I've thought that they are more cosplayers than larpers.
posted by Marticus at 3:22 PM on August 5


Yeah, these people are definitely not anarchists.

Yep, I never see them at the meetings. But as a mouthy anarchist I am sometimes someone who writes letters to the editor, or did, about the media's lazy use of the term anarchist which was kind of along a similar line to this thread. I fall, as always, on team "It's easy enough to not use that word, let's not use it then" and I hope more people will reach that conclusion.

And I mentioned it to Matt, and Matt was like, shit, yeah. That was just a shitty joke I made because it's what people on the internet say.

Yeah, I had to unfollow him on Twitter because I got tired of backchannel cluing him in to why some of those jokes weren't funny.
posted by jessamyn (staff) at 5:34 PM on August 5 [6 favorites]


I think we can at least agree that they are all doo-doo heads.
posted by Marticus at 6:15 PM on August 5 [1 favorite]


My all time favorite: Meal Team Six.

Which, yeah, I also realize is also problematic. But on the other hand they can barely fit into their plate carriers.

And I definitely wouldn't want to square off with them and throw forks at a buffet even though I can totally demolish a buffet.


Holy shit, seriously? What the fuck.
posted by an octopus IRL at 6:19 PM on August 5 [7 favorites]


Wait, so I can say anything I want about people I don't like, regardless of who it impacts when they read it on this site? Awesome!
posted by sagc at 6:48 PM on August 5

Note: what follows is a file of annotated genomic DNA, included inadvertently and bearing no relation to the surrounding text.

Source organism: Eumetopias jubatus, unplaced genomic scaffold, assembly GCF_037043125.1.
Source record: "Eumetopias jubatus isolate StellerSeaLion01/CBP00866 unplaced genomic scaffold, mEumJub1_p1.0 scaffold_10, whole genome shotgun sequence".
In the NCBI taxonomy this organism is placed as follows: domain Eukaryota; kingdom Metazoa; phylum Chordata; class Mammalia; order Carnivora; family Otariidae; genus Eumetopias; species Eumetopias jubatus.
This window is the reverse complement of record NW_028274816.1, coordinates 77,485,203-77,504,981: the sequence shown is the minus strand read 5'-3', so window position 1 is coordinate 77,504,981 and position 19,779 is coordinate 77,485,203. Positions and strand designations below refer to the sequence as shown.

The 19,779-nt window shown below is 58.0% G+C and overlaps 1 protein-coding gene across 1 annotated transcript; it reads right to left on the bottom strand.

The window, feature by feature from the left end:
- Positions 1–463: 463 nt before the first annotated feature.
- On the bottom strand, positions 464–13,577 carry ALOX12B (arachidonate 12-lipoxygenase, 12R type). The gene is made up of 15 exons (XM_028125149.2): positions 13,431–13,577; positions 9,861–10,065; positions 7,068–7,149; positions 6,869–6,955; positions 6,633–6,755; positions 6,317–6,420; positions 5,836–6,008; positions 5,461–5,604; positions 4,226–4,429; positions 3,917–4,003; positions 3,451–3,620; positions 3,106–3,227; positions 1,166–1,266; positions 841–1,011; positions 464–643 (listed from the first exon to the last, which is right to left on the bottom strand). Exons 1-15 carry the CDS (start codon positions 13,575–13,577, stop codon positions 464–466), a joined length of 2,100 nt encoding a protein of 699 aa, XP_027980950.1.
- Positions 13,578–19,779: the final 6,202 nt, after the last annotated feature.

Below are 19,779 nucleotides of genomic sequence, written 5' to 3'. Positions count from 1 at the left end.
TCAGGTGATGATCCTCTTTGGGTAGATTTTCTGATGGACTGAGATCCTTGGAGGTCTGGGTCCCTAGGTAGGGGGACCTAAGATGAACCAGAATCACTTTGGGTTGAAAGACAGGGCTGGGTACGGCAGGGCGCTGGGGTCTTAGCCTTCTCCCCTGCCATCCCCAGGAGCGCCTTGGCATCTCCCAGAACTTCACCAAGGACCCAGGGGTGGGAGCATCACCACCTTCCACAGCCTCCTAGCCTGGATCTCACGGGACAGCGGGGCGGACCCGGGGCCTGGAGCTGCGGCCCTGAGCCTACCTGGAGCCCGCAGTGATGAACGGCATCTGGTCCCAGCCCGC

god metafilter is just thee most precious fucking space ever
posted by fluttering hellfire at 6:51 PM on August 5 [6 favorites]


Well, this thread started out low and is going downhill fast.
posted by a power-tie-wearing she-capitalist at 6:51 PM on August 5


lol at somehow thinking this thread is about the "feelings of fascists", though.
posted by sagc at 6:53 PM on August 5


Mod note: A couple deleted -- we can talk about the term "LARPers" as applied to domestic terrorists without fat-shaming, mocking other people's food, etc.
posted by Eyebrows McGee (staff) at 7:01 PM on August 5 [5 favorites]


is it so hard to not use the term

are you so lacking in vocabulary, so bereft of words that it is literally the only way you can describe those people

your inability to use thesauruses and dictionaries does not give you free reign to insult others
posted by schroedinger at 7:38 PM on August 5


I'm sorry. I've been struggling with strong feelings about this issue and I've been dealing with a loss in the family and not in the best place.

I will own my statements and reflect and try learn from this. I have a lot of frustrated feelings about how to deflate fascists and abusers without resorting to epithets and anger.

I said the things I said are because of very real political issue of hyperconsumption as a political identity that's tied to fascism. My comments weren't actually about food choices or body type or fat shaming. I'm talking about intentionally buying gas guzzling vehicles and attitudes like rolling coal to troll people and own the environmentalists and so many aspects of not practicing any sort of mindfulness at all.

I will take a self imposed break. I'm sorry.
posted by loquacious at 8:19 PM on August 5


So a few things after reading all of this.

1. I want to be clear that the issues of people from marginalized groups that they have no choice about being in are very different from people who choose a particular hobby where they find joy and community. I'm asking the community to make a choice about what's appropriate, not asking for people to be punished if they choose differently.

2. I'm not offended being called a larper, I am however insulted by people thinking that calling someone a larper is a better insult than calling them a terrorist or traitor.

3. I'm worried that it masks the danger, just like our perception of Trump's cartoonish buffoonery masked his danger, as well as minimizing the harm caused and potential for worse violence in the future.